A pair of lifelong best enemies catfight it out on the set of a community access cable TV cooking show in Caroline Smith’s entertaining if minor comedy The Kitchen Witches, now playing at San Pedro’s Little Fish Theatre.

44641_10151518023371373_885839048_n The final live broadcast of Baking With Babcha (pronounced bob-ka) has only just cut to community service announcements when its heavily-accented Ukrainian hostess’s cooking lesson is interrupted by an uninvited studio audience guest threatening legal action against Babcha.

The guest in question turns out to be none other than the deposed hostess of the station’s previous cooking show Busy Izzy, who declares in no uncertain terms that “Babcha from Ukraine” is in fact the very unforeign Dolly Plotznick, and that Dolly’s late husband Larry Biddle may have married “Babcha” way back when but he loved “Izzy” … and she’s wearing the Biddle family heirloom ring to prove it.

The eruption of the former best friends’ feud on live TV proves so much more entertaining than either lady’s own cooking show that the duo get invited to co-host a new-and-improved joint effort beginning with the following week’s broadcast.

In the immortal words of Margo Channing, “Fasten your seatbelts, it’s going to be a bumpy night!.”

1000231_10151518023366373_491887103_n Much of the pleasure in watching The Kitchen Witches comes from the insults that fly and furious between Dolly (Madeleine Drake) and Izzy (Adriana Bate) to the consternation of the show’s producer—and Dolly’s son—Stephen (Glen Alexander), whose efforts at peacemaking prove futile indeed.

When Dolly insists that Izzy is the older of the two and Izzy demands, “Since when?”, Dolly is quick to quip, “Since God said ‘Let there be light’ and you threw the switch!” When the full-figured Dolly protests Izzy’s calling her “overstuffed,” Izzy shoots back with “Honey, we could fill you with helium and rename you Zeppelin!” When Stephen expresses his hope that the Kitchen Witches can “rise above it all and soar like an eagle,” Izzy responds with “It’s hard to soar like an eagle when you work with a turkey,” to which Dolly replies “Who are you calling a turkey, you scrawny-necked buzzard?”

And so it goes.

Despite a Samuel French Canadian Play Contest win, The Kitchen Witches has “community theater staple” written all over it. In other words, don’t expect it to debut on (or even off) Broadway any time soon.

Still, at about ninety minutes (plus intermission), Smith’s comedy doesn’t overstay its welcome, and if nothing else, it offers two very juicy roles for “women of a certain age.”

1002903_10151518023361373_1509688726_n Under C. Ryanne Laratonda’s lively direction, Bate and Drake are clearly having the time of their lives exchanging one barb after another, and if they each occasionally trips over a line here and there, it should be noted that the longtime stage vets accomplished the nearly impossible feat of taking over their starring roles only days before Opening Night.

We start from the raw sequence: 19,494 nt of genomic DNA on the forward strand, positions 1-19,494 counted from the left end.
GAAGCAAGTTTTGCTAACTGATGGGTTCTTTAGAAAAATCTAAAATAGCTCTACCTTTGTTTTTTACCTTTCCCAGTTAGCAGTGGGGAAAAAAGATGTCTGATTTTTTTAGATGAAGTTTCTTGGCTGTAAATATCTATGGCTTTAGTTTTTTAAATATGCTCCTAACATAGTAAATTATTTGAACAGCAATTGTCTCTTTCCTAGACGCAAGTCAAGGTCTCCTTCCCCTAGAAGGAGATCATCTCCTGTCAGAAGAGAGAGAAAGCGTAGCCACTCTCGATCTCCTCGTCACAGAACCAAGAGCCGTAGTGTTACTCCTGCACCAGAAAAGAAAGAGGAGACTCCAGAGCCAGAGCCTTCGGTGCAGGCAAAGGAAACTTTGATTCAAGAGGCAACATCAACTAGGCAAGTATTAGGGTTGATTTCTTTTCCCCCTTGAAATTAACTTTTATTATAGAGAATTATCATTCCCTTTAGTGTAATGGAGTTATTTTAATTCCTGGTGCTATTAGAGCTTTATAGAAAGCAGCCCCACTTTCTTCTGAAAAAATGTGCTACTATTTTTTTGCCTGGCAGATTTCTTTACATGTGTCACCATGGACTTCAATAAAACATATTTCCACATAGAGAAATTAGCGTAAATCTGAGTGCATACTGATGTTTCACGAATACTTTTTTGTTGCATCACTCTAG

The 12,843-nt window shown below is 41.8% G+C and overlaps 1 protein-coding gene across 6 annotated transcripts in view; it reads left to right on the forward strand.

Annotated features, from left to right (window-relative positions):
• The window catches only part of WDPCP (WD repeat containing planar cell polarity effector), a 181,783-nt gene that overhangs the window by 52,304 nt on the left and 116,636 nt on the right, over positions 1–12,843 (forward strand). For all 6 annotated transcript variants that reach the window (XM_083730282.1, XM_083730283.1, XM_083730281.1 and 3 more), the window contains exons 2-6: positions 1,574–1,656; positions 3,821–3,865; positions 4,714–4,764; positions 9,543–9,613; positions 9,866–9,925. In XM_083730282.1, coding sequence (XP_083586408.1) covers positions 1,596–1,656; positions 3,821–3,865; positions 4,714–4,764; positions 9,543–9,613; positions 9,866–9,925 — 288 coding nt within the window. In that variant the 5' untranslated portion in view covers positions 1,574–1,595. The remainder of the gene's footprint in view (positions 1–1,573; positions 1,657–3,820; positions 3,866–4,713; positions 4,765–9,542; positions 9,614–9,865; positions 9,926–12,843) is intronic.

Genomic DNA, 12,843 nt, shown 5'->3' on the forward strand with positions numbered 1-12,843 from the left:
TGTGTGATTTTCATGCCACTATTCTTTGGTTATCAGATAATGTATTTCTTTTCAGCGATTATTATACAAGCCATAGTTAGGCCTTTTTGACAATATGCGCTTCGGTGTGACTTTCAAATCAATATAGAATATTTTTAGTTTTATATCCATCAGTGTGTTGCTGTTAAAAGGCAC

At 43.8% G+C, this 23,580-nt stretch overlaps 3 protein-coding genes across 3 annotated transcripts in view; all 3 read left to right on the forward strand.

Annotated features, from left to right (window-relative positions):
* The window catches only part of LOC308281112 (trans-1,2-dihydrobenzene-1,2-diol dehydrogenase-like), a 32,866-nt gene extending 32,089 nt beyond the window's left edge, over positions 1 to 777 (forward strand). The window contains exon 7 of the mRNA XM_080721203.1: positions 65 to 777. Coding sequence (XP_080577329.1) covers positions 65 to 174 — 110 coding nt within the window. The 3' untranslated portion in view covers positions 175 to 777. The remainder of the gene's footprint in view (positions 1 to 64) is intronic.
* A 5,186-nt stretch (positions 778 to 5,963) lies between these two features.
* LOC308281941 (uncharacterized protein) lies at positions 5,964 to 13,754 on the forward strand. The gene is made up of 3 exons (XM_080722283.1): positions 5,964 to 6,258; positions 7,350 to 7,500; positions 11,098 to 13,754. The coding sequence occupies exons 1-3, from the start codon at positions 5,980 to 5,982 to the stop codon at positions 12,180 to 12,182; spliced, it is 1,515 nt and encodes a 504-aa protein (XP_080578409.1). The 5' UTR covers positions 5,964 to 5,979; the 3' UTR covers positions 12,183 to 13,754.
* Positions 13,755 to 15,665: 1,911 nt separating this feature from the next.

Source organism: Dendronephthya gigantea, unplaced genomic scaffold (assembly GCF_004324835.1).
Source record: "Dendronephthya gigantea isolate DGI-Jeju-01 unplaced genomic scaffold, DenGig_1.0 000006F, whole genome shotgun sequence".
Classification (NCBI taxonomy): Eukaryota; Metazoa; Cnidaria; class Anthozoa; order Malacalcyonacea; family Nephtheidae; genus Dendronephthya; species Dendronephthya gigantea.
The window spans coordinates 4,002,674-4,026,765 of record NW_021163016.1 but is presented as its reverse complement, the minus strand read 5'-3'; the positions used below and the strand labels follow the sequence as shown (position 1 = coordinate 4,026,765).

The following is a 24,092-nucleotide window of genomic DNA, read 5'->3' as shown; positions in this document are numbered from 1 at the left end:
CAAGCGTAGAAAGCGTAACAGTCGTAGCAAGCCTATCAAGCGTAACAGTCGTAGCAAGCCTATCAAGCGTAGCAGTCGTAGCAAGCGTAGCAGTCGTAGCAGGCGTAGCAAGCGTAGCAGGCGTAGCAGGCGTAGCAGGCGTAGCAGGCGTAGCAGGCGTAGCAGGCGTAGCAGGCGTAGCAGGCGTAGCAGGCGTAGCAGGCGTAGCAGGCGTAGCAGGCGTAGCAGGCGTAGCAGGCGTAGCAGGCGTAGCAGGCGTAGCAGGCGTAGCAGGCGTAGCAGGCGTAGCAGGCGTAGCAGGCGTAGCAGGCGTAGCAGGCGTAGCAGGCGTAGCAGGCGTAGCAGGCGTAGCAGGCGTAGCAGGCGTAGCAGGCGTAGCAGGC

A nicely layered Alexander provides tiptop support as the long-suffering Stephen and a terrific Christopher Bunyi proves that you don’t need to open your mouth to garner laughs as Rob The Camera Guy, the “Audio-Visual Co-op student from the excellent ‘Getting Our Kids Off The Street’ program.”

733758_10151518023501373_101445782_n Scenic designer Chris Beyries has created a dandy kitchen set, effectively lit as always by Darrell Clark, and if the production skimps a bit on the gazillion food props specified in Smith’s ambitious script addendum, prop mistress Teresa Stirewalt has done a commendable job of getting together a whole bunch of them. Christa Armendariz has come up with some wonderful costumes, including Ukrainian and Southern Belle-wear for Dolly, more fashionable garb (and a Colonel Sanders suit!) for Izzy, and character-appropriate outfits for the men. Laratonda and Christopher Renfro’s sound design features a fine mix of music (by Rachel Randall and Renfro) and effects. Aileen Kamoshita is stage manager.  Stephanie Coltrin is producer.

The Kitchen Witches provides a nifty gender balance to Richard Dresser’s (male) odd-couple comedy Rounding Third, running concurrently on the Little Fish stage, adding up to a pair of mid-summer crowd pleasers for San Pedro’s intimate theater gem.

Little Fish Theatre, 777 Centre St. San Pedro.

–Steven Stanley
August 14, 2013
Photos: Mickey Elliot

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